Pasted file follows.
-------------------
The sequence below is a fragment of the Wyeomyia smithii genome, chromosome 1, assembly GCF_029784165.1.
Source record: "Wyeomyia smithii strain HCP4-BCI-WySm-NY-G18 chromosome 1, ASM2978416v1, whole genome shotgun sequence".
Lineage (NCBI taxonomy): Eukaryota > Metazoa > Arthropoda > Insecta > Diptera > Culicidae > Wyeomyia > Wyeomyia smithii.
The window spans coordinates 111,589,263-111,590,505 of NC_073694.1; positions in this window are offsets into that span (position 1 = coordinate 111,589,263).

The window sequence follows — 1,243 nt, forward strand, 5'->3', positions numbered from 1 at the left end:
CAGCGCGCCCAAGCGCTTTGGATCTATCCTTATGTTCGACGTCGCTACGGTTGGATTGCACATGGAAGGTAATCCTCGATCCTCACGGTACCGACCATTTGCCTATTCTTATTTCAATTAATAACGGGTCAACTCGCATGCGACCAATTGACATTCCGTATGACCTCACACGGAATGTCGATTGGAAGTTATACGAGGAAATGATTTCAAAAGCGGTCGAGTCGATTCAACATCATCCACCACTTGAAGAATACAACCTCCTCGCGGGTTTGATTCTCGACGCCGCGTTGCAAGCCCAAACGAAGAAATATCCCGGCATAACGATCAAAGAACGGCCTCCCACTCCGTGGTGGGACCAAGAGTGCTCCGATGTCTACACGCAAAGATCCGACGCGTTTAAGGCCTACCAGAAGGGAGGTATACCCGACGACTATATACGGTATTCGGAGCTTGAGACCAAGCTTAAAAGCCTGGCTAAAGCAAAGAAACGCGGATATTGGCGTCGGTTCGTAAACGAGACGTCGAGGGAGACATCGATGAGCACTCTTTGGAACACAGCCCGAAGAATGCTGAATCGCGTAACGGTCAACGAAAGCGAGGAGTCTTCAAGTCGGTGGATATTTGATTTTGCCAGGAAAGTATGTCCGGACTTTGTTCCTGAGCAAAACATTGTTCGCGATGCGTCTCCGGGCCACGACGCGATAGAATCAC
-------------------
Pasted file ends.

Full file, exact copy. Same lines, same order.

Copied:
The sequence below is a fragment of the Wyeomyia smithii genome, chromosome 1, assembly GCF_029784165.1.
Source record: "Wyeomyia smithii strain HCP4-BCI-WySm-NY-G18 chromosome 1, ASM2978416v1, whole genome shotgun sequence".
Lineage (NCBI taxonomy): Eukaryota > Metazoa > Arthropoda > Insecta > Diptera > Culicidae > Wyeomyia > Wyeomyia smithii.
The window spans coordinates 111,589,263-111,590,505 of NC_073694.1; positions in this window are offsets into that span (position 1 = coordinate 111,589,263).

The window sequence follows — 1,243 nt, forward strand, 5'->3', positions numbered from 1 at the left end:
CAGCGCGCCCAAGCGCTTTGGATCTATCCTTATGTTCGACGTCGCTACGGTTGGATTGCACATGGAAGGTAATCCTCGATCCTCACGGTACCGACCATTTGCCTATTCTTATTTCAATTAATAACGGGTCAACTCGCATGCGACCAATTGACATTCCGTATGACCTCACACGGAATGTCGATTGGAAGTTATACGAGGAAATGATTTCAAAAGCGGTCGAGTCGATTCAACATCATCCACCACTTGAAGAATACAACCTCCTCGCGGGTTTGATTCTCGACGCCGCGTTGCAAGCCCAAACGAAGAAATATCCCGGCATAACGATCAAAGAACGGCCTCCCACTCCGTGGTGGGACCAAGAGTGCTCCGATGTCTACACGCAAAGATCCGACGCGTTTAAGGCCTACCAGAAGGGAGGTATACCCGACGACTATATACGGTATTCGGAGCTTGAGACCAAGCTTAAAAGCCTGGCTAAAGCAAAGAAACGCGGATATTGGCGTCGGTTCGTAAACGAGACGTCGAGGGAGACATCGATGAGCACTCTTTGGAACACAGCCCGAAGAATGCTGAATCGCGTAACGGTCAACGAAAGCGAGGAGTCTTCAAGTCGGTGGATATTTGATTTTGCCAGGAAAGTATGTCCGGACTTTGTTCCTGAGCAAAACATTGTTCGCGATGCGTCTCCGGGCCACGACGCGATAGAATCAC